Chinese take away … what if fake firms rip off architects such as Zaha Hadid, designer of Rome’s Maxxi building?

All art, Piccasso once said, is copying. The same might sometimes be said about architecture. A decade or so ago, I was on a bus heading north from Shenzen to Guangzhou in southern China when, half asleep, I looked out of the steamed-up windows and saw what seemed to be the Palace of Westminster. I asked the bus driver to stop, which he kindly did. I rubbed my eyes. It was a block of newly built concrete flats tricked up to look like Barry and Pugin’s neo-Gothic masterpiece, complete with clock tower. What I found out later, from architects in Guangzhou, was that a number of Chinese practices employed students to scan images of famous buildings, old and new, into their design software and build them afresh. The results were comic-book versions of buildings from Europe and the United States dotted across the new map of capitalist China.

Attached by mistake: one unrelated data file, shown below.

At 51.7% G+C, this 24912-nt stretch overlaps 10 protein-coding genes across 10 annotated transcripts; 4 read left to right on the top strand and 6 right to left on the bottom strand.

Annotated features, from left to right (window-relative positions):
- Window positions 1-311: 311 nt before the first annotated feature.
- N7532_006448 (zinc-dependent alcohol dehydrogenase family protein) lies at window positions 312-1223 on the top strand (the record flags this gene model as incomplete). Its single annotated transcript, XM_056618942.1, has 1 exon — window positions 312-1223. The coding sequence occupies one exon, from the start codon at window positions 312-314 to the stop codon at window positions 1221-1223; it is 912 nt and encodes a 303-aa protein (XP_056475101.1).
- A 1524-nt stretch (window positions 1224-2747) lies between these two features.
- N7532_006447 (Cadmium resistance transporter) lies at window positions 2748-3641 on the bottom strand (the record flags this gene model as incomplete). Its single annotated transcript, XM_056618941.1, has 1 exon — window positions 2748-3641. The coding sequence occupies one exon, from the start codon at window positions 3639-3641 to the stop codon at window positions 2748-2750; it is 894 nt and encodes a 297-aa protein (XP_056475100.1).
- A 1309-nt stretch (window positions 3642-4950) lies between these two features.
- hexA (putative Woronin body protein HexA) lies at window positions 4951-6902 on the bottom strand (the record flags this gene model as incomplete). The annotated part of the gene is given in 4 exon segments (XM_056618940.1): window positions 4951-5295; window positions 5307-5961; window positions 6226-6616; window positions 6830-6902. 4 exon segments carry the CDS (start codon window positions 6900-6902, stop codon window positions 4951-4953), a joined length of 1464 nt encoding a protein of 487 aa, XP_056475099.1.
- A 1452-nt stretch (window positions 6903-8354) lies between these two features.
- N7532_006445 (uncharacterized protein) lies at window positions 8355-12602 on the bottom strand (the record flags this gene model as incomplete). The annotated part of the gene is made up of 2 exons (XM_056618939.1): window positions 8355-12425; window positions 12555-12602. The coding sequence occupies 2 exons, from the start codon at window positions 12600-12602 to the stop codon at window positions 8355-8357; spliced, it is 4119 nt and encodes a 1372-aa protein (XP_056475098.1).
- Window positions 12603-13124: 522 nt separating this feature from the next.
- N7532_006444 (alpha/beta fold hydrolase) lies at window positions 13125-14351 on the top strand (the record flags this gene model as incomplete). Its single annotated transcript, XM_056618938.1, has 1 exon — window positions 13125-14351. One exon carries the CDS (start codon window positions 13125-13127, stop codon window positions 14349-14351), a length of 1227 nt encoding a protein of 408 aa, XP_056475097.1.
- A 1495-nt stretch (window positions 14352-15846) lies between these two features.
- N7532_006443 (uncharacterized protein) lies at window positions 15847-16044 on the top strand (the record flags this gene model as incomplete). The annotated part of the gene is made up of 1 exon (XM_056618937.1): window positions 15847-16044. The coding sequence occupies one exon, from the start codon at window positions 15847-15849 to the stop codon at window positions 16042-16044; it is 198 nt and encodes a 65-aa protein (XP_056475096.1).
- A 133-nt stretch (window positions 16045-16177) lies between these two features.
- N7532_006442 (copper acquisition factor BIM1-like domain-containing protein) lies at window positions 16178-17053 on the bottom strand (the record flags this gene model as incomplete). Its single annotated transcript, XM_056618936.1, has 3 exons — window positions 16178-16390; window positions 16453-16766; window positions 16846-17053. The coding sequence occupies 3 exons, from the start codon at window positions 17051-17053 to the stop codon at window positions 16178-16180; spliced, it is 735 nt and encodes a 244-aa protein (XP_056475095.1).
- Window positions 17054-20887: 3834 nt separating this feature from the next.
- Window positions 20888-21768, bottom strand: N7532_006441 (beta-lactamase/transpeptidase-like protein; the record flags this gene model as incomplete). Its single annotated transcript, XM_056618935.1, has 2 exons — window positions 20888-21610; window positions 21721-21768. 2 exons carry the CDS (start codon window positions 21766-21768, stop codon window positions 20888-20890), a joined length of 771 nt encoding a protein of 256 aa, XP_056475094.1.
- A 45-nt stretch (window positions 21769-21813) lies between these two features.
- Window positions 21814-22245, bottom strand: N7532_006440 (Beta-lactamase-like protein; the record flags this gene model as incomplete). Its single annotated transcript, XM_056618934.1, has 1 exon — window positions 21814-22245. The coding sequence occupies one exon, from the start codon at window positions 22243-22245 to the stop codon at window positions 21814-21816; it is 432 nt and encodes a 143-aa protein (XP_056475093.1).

Given the international nature of the most prestigious and lucrative construction projects, and the success British practices enjoy globally, such scams may well be the tip of a digital iceberg. To date, the thieves appear to have targeted large, global practices working on a wide range of commercial and infrastructure projects from hotels and office blocks to sports arenas and entire districts of new Chinese cities. But will the web pirates begin to raid British practices with a higher design profile? If Aedas and Broadway Maylan, why not Foster and Partners and Zaha Hadid?

Read more in guardian.co.uk


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